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Russ Jackson brings the Grey Cup to the House of Commons, reflecting CFL history

Russ Jackson (seen holding the Grey Cup) brought the trophy to Parliament Wednesday.

The cross-country Grey Cup Tour has taken the trophy to some remarkable places, including Iqaluit and Halifax, and that continued Wednesday with a visit to Parliament Hill. Legendary Canadian quarterback and famed Ottawa Rough Rider Russ Jackson was on hand with CFL commissioner Mark Cohon, and they brought the Cup into a sitting of the legislature. (This makes sense, considering that the federal government has chipped in $5 million in funding for Grey Cup Festival events, including the tour.) It was primarily a photo op, of course, but this and the tour's other stops in Ottawa (including events at Rideau Hall every day from Sunday until today) could also be an excellent way to get people talking about Ottawa's forthcoming, as-yet-unnamed expansion team, which is set to begin play in 2014.

In that respect, Jackson is the perfect guy to bring in here. The old Rough Riders (and their later incarnation, the Renegades) had plenty of notable players and won nine Grey Cups, but Jackson remains one of their most enduring legends. He spent all 12 years of his CFL career with Ottawa, is in the Canadian Football Hall of Fame, and is still well-regarded around the league. He led Ottawa to Grey Cups in 1960, 1968 and 1969 (that last one, held in Montreal against the background of the FLQ Crisis, is the subject of TSN's Playing A Dangerous Game documentary, airing Friday at 8 p.m. Eastern ahead of the Lions-Stampeders clash), and he has been prominently involved in the Ottawa community since his playing days ended. He's also probably the best Canadian quarterback ever to play in the CFL, notable considering how tough the league's rules make it for non-import pivots, and he was involved in one of the greatest CFL quotes ever: Argonauts' coach Leo Cahill's 1969 comments that it would take an "act of God" for Ottawa to beat Toronto in the second leg of the East Final, before the field froze into ice and Jackson walked across the Rideau Canal and did just that. It's difficult to think of a better ambassador for the CFL in Ottawa, and his exuberance won approval from even non-football fans.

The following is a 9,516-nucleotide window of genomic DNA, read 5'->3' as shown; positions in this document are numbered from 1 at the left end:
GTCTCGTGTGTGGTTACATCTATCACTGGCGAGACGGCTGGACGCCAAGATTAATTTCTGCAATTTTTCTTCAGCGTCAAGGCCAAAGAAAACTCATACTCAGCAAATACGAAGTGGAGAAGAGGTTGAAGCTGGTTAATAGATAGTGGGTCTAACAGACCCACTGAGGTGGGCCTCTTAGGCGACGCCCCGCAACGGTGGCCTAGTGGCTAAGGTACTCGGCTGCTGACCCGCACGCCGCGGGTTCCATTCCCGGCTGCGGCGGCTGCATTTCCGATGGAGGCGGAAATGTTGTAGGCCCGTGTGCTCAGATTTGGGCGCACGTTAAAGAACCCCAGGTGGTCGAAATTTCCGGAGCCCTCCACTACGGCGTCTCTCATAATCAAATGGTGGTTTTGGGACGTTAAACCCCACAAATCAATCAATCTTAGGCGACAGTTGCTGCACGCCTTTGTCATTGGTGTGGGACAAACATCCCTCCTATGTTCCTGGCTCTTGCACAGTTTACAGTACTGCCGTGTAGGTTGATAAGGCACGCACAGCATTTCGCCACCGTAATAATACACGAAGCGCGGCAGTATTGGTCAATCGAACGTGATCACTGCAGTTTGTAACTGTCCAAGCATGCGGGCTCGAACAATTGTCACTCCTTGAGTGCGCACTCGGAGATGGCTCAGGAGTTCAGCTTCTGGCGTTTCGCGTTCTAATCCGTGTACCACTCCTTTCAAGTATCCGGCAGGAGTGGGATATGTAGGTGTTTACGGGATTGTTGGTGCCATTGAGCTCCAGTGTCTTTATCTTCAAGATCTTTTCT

With the CFL, there's always a debate over how prominently history should figure. Some argue that the league is too stuck in the past, and this year's wave of history events with prominence given to former players like Jackson isn't going to win them over. However, it's the history that really makes this league so special, and that's why the 100th Grey Cup game is such an impressive accomplishment. The CFL's had so much working against it at various times over the years, from franchise instability to ill-fated expansions to inept owners to competition from other sports. Through it all, it's survived and thrived, and that's remarkable.

It's history that's about more than just games won and lost, too. As we've seen through TSN's documentaries thus far, this league's had profound impacts on everyone from Saskatchewan nuns to quarterbacks growing up in Portsmouth, Ohio and La Puente, California, and it's reflected a lot of important Canadian stories along the way. That should be kept in mind with the new Ottawa team, and while some of us still heartily disagree with Saskatchewan's attempts to thwart the return of the Rough Riders' name, it's reassuring to hear that the league's at least applied for those trademarks and plans to use them to honour the team's history. Yes, it's how the new team is run on and off the field that's going to determine its ultimate success or failure, not what it's called or how well they work with former Rough Riders and Renegades players. The league office and the existing teams realize the not-insignificant value of history, though, as has been shown over and over this fall. Here's hoping Jeff Hunt and his Ottawa ownership group are taking notes.

Correction: This post initially had one of Jackson's Grey Cups in 1963, not 1968. It's been updated.

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